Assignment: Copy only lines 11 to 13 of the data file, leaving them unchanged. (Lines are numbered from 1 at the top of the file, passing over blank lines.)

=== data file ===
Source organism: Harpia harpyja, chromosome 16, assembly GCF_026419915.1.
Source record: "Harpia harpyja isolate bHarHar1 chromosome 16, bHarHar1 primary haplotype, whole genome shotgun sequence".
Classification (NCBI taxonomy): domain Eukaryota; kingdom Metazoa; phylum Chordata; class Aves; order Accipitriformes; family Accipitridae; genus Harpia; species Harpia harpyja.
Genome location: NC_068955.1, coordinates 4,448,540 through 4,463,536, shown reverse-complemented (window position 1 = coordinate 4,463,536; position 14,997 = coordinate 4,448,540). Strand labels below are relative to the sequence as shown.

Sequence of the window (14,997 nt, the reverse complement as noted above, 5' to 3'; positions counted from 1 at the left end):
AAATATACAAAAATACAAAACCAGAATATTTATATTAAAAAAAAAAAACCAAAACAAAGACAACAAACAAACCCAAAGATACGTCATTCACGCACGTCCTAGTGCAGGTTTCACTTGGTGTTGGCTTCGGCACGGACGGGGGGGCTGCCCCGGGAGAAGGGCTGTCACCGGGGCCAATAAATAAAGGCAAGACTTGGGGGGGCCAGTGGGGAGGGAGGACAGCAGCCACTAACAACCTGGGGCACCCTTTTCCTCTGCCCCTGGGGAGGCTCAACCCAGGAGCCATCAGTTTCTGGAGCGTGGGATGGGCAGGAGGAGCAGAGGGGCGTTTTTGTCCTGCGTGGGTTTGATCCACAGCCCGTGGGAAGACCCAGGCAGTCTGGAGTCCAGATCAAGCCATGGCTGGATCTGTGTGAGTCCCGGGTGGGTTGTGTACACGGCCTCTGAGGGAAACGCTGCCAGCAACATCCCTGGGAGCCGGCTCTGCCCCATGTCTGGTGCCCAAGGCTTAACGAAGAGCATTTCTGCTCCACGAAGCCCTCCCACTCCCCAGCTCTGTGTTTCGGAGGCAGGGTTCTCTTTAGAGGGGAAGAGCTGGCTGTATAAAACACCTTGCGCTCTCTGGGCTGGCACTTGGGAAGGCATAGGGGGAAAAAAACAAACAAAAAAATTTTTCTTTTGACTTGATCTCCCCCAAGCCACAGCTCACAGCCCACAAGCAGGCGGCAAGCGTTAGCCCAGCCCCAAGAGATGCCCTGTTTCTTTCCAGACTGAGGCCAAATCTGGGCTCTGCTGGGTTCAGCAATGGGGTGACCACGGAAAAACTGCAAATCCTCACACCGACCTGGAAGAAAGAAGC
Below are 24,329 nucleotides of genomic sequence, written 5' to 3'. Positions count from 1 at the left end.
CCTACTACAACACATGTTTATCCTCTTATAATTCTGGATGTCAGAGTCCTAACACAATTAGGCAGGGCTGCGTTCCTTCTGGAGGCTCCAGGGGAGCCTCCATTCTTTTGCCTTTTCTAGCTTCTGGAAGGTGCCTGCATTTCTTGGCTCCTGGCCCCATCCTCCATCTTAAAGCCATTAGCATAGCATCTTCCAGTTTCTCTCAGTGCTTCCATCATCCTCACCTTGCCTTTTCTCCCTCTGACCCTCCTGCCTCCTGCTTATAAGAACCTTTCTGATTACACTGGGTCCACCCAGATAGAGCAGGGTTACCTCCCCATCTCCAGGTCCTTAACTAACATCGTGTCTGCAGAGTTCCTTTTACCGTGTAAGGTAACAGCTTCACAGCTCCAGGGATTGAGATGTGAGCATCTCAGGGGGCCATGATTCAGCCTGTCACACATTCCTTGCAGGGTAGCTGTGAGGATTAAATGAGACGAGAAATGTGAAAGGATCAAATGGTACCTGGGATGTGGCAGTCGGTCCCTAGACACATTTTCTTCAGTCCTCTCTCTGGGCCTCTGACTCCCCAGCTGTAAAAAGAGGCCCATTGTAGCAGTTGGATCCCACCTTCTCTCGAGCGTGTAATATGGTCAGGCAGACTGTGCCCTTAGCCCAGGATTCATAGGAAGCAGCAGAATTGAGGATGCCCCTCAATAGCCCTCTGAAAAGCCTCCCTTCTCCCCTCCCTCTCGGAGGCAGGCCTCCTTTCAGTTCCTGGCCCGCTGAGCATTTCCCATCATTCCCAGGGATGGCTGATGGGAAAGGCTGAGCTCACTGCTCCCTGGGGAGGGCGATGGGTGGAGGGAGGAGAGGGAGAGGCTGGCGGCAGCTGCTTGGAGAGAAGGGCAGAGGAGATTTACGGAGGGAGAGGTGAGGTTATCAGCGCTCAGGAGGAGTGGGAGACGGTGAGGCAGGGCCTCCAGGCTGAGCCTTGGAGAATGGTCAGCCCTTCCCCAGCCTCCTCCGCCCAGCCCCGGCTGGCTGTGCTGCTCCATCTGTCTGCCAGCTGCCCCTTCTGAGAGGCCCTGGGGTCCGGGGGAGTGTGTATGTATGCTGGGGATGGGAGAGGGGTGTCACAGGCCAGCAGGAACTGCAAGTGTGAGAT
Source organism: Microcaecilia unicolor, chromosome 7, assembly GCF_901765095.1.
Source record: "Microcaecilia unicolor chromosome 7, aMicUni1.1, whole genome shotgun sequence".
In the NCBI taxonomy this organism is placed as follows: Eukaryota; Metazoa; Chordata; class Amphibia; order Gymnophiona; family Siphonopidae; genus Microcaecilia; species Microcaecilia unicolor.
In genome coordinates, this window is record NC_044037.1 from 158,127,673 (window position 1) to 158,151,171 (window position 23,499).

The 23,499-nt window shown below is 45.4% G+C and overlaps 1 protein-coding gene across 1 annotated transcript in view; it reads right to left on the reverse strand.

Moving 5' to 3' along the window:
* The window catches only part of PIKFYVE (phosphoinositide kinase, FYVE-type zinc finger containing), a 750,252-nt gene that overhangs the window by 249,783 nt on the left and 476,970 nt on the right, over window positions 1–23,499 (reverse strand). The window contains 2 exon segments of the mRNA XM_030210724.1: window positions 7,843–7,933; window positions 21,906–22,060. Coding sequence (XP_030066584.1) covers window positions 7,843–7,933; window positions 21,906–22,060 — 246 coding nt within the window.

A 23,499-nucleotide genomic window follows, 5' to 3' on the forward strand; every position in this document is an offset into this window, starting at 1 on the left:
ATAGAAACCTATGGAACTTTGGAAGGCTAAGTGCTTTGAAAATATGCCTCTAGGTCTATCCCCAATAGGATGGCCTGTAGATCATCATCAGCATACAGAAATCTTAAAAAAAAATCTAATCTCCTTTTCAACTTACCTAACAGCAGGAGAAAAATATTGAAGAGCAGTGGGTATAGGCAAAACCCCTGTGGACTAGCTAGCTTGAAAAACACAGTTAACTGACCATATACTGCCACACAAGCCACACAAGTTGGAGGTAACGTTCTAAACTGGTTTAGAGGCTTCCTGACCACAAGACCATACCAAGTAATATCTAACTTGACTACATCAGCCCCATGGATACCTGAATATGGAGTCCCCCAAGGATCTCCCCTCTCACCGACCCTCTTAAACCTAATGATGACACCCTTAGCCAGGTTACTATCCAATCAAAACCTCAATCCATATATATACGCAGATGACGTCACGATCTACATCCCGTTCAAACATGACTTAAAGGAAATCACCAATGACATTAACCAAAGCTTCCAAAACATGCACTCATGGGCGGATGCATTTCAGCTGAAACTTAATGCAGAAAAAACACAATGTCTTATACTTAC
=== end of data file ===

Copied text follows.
In the NCBI taxonomy this organism is placed as follows: Eukaryota; Metazoa; Chordata; class Amphibia; order Gymnophiona; family Siphonopidae; genus Microcaecilia; species Microcaecilia unicolor.
In genome coordinates, this window is record NC_044037.1 from 158,127,673 (window position 1) to 158,151,171 (window position 23,499).

The 23,499-nt window shown below is 45.4% G+C and overlaps 1 protein-coding gene across 1 annotated transcript in view; it reads right to left on the reverse strand.